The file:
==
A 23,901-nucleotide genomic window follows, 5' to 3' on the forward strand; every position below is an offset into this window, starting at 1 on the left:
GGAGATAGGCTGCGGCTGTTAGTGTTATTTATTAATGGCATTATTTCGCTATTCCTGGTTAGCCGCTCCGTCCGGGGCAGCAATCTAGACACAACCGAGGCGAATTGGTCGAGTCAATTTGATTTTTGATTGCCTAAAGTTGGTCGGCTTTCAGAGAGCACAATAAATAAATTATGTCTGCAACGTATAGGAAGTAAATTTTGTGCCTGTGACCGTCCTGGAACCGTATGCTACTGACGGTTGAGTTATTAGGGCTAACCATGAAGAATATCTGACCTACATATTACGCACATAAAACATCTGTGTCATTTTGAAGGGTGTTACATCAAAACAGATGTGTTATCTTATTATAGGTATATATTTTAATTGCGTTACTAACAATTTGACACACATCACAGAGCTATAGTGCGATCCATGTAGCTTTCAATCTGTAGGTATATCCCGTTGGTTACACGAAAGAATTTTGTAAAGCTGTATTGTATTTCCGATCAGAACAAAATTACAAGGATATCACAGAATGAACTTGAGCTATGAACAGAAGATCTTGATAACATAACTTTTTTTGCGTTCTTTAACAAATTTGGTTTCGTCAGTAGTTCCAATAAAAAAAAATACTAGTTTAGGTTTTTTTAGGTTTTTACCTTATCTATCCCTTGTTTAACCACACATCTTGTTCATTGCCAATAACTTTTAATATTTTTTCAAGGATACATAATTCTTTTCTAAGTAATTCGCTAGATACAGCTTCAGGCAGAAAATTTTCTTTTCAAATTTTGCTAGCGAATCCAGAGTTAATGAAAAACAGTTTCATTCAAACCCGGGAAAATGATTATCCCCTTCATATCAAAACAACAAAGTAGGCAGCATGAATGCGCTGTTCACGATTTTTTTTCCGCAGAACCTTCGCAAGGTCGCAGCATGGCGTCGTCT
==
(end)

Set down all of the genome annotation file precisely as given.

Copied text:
A 23,901-nucleotide genomic window follows, 5' to 3' on the forward strand; every position below is an offset into this window, starting at 1 on the left:
GGAGATAGGCTGCGGCTGTTAGTGTTATTTATTAATGGCATTATTTCGCTATTCCTGGTTAGCCGCTCCGTCCGGGGCAGCAATCTAGACACAACCGAGGCGAATTGGTCGAGTCAATTTGATTTTTGATTGCCTAAAGTTGGTCGGCTTTCAGAGAGCACAATAAATAAATTATGTCTGCAACGTATAGGAAGTAAATTTTGTGCCTGTGACCGTCCTGGAACCGTATGCTACTGACGGTTGAGTTATTAGGGCTAACCATGAAGAATATCTGACCTACATATTACGCACATAAAACATCTGTGTCATTTTGAAGGGTGTTACATCAAAACAGATGTGTTATCTTATTATAGGTATATATTTTAATTGCGTTACTAACAATTTGACACACATCACAGAGCTATAGTGCGATCCATGTAGCTTTCAATCTGTAGGTATATCCCGTTGGTTACACGAAAGAATTTTGTAAAGCTGTATTGTATTTCCGATCAGAACAAAATTACAAGGATATCACAGAATGAACTTGAGCTATGAACAGAAGATCTTGATAACATAACTTTTTTTGCGTTCTTTAACAAATTTGGTTTCGTCAGTAGTTCCAATAAAAAAAAATACTAGTTTAGGTTTTTTTAGGTTTTTACCTTATCTATCCCTTGTTTAACCACACATCTTGTTCATTGCCAATAACTTTTAATATTTTTTCAAGGATACATAATTCTTTTCTAAGTAATTCGCTAGATACAGCTTCAGGCAGAAAATTTTCTTTTCAAATTTTGCTAGCGAATCCAGAGTTAATGAAAAACAGTTTCATTCAAACCCGGGAAAATGATTATCCCCTTCATATCAAAACAACAAAGTAGGCAGCATGAATGCGCTGTTCACGATTTTTTTTCCGCAGAACCTTCGCAAGGTCGCAGCATGGCGTCGTCT